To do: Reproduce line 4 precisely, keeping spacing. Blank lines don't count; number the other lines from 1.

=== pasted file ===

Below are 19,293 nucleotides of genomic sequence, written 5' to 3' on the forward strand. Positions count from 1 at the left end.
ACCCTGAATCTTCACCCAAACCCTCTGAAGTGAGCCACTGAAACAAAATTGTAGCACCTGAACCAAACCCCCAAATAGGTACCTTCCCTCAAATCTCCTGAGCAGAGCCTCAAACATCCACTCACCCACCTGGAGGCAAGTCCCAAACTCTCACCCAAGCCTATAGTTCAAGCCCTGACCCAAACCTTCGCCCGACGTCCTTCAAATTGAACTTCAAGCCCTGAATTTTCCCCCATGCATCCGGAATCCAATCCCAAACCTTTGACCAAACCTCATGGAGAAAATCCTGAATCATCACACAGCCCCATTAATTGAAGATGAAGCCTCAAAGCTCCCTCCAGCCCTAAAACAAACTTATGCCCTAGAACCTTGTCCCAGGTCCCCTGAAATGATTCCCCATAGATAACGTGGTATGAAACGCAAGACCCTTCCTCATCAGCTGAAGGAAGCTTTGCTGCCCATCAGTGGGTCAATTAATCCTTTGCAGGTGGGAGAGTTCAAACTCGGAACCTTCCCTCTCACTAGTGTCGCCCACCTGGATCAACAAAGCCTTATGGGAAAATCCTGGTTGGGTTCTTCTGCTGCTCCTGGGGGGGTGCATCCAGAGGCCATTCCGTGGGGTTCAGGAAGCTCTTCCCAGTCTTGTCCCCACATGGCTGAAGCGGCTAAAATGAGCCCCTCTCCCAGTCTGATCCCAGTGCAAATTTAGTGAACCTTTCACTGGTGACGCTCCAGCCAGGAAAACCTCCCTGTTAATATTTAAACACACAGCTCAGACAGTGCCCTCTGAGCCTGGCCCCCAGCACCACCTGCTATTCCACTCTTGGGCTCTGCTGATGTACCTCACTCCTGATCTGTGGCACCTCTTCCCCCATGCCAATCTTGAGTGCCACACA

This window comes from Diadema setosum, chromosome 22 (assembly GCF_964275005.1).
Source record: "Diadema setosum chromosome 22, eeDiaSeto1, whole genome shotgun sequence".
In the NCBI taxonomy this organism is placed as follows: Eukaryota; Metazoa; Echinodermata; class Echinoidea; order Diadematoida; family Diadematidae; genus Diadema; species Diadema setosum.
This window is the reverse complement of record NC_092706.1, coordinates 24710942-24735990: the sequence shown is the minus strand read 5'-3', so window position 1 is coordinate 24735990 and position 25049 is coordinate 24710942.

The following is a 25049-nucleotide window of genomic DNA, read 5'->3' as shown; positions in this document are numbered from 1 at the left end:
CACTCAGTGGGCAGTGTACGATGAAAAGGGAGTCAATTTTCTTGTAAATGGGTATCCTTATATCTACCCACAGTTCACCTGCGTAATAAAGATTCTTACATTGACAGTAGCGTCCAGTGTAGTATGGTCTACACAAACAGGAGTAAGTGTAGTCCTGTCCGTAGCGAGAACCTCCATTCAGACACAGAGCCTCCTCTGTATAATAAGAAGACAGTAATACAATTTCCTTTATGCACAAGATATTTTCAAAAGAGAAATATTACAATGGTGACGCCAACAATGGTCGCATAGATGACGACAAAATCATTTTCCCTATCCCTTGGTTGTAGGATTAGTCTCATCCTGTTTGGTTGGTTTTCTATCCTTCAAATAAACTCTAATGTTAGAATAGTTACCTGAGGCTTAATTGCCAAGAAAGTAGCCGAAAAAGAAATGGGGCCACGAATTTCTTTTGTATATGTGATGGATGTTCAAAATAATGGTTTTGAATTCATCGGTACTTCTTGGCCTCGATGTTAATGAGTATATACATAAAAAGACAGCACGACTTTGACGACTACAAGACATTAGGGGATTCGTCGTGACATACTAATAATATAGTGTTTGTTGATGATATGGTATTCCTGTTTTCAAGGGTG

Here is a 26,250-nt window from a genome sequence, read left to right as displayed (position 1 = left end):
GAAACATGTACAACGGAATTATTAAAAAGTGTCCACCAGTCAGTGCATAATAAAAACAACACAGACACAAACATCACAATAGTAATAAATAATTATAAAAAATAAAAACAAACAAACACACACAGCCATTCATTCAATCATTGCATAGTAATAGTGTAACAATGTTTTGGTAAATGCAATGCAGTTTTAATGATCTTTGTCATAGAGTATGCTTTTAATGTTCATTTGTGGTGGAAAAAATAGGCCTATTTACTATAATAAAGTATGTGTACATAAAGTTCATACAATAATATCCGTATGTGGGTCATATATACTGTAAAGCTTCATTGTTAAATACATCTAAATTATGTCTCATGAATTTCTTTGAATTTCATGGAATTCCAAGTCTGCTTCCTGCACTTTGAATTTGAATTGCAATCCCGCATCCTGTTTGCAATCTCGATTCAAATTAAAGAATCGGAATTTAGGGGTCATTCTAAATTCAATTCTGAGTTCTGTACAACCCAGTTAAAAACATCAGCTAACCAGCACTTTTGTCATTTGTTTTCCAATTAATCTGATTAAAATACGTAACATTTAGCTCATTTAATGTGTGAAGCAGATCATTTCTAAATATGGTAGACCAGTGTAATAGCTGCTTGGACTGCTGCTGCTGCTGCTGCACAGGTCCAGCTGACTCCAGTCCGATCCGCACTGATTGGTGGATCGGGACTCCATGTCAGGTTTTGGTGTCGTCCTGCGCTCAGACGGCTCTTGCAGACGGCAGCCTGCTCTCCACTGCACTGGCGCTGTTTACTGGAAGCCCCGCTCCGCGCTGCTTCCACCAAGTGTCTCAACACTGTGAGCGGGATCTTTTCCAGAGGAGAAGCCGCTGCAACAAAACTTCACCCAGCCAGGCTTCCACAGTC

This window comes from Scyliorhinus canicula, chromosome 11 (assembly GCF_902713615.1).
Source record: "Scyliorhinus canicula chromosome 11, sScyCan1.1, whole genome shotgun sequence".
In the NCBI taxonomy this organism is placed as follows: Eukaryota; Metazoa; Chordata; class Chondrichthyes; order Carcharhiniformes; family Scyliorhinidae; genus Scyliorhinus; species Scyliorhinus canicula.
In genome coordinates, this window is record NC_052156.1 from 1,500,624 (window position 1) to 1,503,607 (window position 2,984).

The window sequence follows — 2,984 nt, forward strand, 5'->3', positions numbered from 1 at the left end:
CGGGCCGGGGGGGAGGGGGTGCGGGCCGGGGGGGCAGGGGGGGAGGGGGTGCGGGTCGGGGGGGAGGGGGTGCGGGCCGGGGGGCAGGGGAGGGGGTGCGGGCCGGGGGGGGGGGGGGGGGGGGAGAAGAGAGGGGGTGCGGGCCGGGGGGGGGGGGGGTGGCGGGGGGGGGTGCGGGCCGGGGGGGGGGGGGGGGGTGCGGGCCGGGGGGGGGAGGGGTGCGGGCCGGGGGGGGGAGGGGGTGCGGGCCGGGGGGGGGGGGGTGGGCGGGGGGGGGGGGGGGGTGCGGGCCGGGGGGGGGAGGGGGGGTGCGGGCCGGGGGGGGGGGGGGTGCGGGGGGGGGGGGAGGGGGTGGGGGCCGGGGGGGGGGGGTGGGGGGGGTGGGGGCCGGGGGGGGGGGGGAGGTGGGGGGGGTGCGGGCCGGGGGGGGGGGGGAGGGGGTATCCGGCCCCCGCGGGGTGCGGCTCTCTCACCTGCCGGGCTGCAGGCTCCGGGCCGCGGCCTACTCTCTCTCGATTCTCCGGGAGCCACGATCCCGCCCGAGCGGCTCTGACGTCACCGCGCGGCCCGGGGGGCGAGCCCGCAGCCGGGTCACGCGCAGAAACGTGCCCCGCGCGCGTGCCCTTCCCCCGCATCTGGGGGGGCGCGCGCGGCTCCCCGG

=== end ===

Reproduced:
Source record: "Diadema setosum chromosome 22, eeDiaSeto1, whole genome shotgun sequence".